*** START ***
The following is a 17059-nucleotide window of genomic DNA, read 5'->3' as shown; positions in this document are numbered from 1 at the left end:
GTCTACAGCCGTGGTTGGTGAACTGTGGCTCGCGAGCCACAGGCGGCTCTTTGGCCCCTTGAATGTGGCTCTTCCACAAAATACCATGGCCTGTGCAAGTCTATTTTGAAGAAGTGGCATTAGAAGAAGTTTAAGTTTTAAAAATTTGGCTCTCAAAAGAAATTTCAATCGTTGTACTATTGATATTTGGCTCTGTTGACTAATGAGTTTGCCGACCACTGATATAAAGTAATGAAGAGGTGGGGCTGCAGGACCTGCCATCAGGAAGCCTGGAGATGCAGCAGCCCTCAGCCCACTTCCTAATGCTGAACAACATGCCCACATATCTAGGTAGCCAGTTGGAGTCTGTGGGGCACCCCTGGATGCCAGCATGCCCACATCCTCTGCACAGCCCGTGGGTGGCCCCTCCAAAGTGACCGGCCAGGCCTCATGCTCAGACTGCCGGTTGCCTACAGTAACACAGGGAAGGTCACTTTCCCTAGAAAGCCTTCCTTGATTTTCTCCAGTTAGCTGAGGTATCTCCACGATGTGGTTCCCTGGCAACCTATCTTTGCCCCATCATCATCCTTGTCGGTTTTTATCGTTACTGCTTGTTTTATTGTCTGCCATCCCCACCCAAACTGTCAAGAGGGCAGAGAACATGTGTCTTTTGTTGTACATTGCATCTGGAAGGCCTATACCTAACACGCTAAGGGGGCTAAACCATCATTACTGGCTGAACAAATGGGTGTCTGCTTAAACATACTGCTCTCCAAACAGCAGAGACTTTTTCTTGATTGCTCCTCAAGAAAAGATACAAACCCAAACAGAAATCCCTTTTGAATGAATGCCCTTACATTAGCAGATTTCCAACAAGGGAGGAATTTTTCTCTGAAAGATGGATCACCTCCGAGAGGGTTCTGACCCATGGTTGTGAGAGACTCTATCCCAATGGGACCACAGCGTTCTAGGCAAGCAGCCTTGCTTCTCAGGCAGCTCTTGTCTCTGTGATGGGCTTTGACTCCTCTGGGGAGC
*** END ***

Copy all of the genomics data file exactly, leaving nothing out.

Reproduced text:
The following is a 17059-nucleotide window of genomic DNA, read 5'->3' as shown; positions in this document are numbered from 1 at the left end:
GTCTACAGCCGTGGTTGGTGAACTGTGGCTCGCGAGCCACAGGCGGCTCTTTGGCCCCTTGAATGTGGCTCTTCCACAAAATACCATGGCCTGTGCAAGTCTATTTTGAAGAAGTGGCATTAGAAGAAGTTTAAGTTTTAAAAATTTGGCTCTCAAAAGAAATTTCAATCGTTGTACTATTGATATTTGGCTCTGTTGACTAATGAGTTTGCCGACCACTGATATAAAGTAATGAAGAGGTGGGGCTGCAGGACCTGCCATCAGGAAGCCTGGAGATGCAGCAGCCCTCAGCCCACTTCCTAATGCTGAACAACATGCCCACATATCTAGGTAGCCAGTTGGAGTCTGTGGGGCACCCCTGGATGCCAGCATGCCCACATCCTCTGCACAGCCCGTGGGTGGCCCCTCCAAAGTGACCGGCCAGGCCTCATGCTCAGACTGCCGGTTGCCTACAGTAACACAGGGAAGGTCACTTTCCCTAGAAAGCCTTCCTTGATTTTCTCCAGTTAGCTGAGGTATCTCCACGATGTGGTTCCCTGGCAACCTATCTTTGCCCCATCATCATCCTTGTCGGTTTTTATCGTTACTGCTTGTTTTATTGTCTGCCATCCCCACCCAAACTGTCAAGAGGGCAGAGAACATGTGTCTTTTGTTGTACATTGCATCTGGAAGGCCTATACCTAACACGCTAAGGGGGCTAAACCATCATTACTGGCTGAACAAATGGGTGTCTGCTTAAACATACTGCTCTCCAAACAGCAGAGACTTTTTCTTGATTGCTCCTCAAGAAAAGATACAAACCCAAACAGAAATCCCTTTTGAATGAATGCCCTTACATTAGCAGATTTCCAACAAGGGAGGAATTTTTCTCTGAAAGATGGATCACCTCCGAGAGGGTTCTGACCCATGGTTGTGAGAGACTCTATCCCAATGGGACCACAGCGTTCTAGGCAAGCAGCCTTGCTTCTCAGGCAGCTCTTGTCTCTGTGATGGGCTTTGACTCCTCTGGGGAGC